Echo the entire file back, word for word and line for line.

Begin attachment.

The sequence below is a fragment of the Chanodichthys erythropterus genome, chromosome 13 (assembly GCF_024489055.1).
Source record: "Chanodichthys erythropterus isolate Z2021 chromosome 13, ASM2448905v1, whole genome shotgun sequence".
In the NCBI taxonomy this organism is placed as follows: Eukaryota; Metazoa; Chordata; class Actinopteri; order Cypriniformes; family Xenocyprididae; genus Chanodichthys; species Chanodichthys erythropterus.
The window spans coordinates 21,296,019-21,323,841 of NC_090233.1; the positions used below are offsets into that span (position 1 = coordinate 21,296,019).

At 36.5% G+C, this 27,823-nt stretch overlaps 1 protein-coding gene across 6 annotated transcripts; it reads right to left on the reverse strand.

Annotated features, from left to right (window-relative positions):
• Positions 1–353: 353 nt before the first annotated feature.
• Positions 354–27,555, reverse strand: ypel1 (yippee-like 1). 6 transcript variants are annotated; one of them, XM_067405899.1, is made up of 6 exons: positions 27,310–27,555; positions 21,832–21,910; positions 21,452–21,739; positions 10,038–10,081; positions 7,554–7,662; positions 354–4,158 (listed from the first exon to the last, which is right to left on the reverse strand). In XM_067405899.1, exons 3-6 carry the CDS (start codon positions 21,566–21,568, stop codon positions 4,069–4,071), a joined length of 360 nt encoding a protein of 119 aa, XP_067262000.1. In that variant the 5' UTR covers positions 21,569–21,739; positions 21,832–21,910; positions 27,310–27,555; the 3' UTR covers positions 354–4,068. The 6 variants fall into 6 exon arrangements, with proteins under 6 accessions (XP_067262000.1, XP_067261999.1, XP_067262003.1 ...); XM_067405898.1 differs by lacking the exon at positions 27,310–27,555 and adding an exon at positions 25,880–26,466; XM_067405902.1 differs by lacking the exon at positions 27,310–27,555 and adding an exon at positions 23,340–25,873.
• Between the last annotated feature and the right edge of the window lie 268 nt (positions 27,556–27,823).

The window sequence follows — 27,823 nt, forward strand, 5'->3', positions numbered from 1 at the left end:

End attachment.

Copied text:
The sequence below is a fragment of the Chanodichthys erythropterus genome, chromosome 13 (assembly GCF_024489055.1).
Source record: "Chanodichthys erythropterus isolate Z2021 chromosome 13, ASM2448905v1, whole genome shotgun sequence".
In the NCBI taxonomy this organism is placed as follows: Eukaryota; Metazoa; Chordata; class Actinopteri; order Cypriniformes; family Xenocyprididae; genus Chanodichthys; species Chanodichthys erythropterus.
The window spans coordinates 21,296,019-21,323,841 of NC_090233.1; the positions used below are offsets into that span (position 1 = coordinate 21,296,019).

At 36.5% G+C, this 27,823-nt stretch overlaps 1 protein-coding gene across 6 annotated transcripts; it reads right to left on the reverse strand.

Annotated features, from left to right (window-relative positions):
• Positions 1–353: 353 nt before the first annotated feature.
• Positions 354–27,555, reverse strand: ypel1 (yippee-like 1). 6 transcript variants are annotated; one of them, XM_067405899.1, is made up of 6 exons: positions 27,310–27,555; positions 21,832–21,910; positions 21,452–21,739; positions 10,038–10,081; positions 7,554–7,662; positions 354–4,158 (listed from the first exon to the last, which is right to left on the reverse strand). In XM_067405899.1, exons 3-6 carry the CDS (start codon positions 21,566–21,568, stop codon positions 4,069–4,071), a joined length of 360 nt encoding a protein of 119 aa, XP_067262000.1. In that variant the 5' UTR covers positions 21,569–21,739; positions 21,832–21,910; positions 27,310–27,555; the 3' UTR covers positions 354–4,068. The 6 variants fall into 6 exon arrangements, with proteins under 6 accessions (XP_067262000.1, XP_067261999.1, XP_067262003.1 ...); XM_067405898.1 differs by lacking the exon at positions 27,310–27,555 and adding an exon at positions 25,880–26,466; XM_067405902.1 differs by lacking the exon at positions 27,310–27,555 and adding an exon at positions 23,340–25,873.
• Between the last annotated feature and the right edge of the window lie 268 nt (positions 27,556–27,823).

The window sequence follows — 27,823 nt, forward strand, 5'->3', positions numbered from 1 at the left end: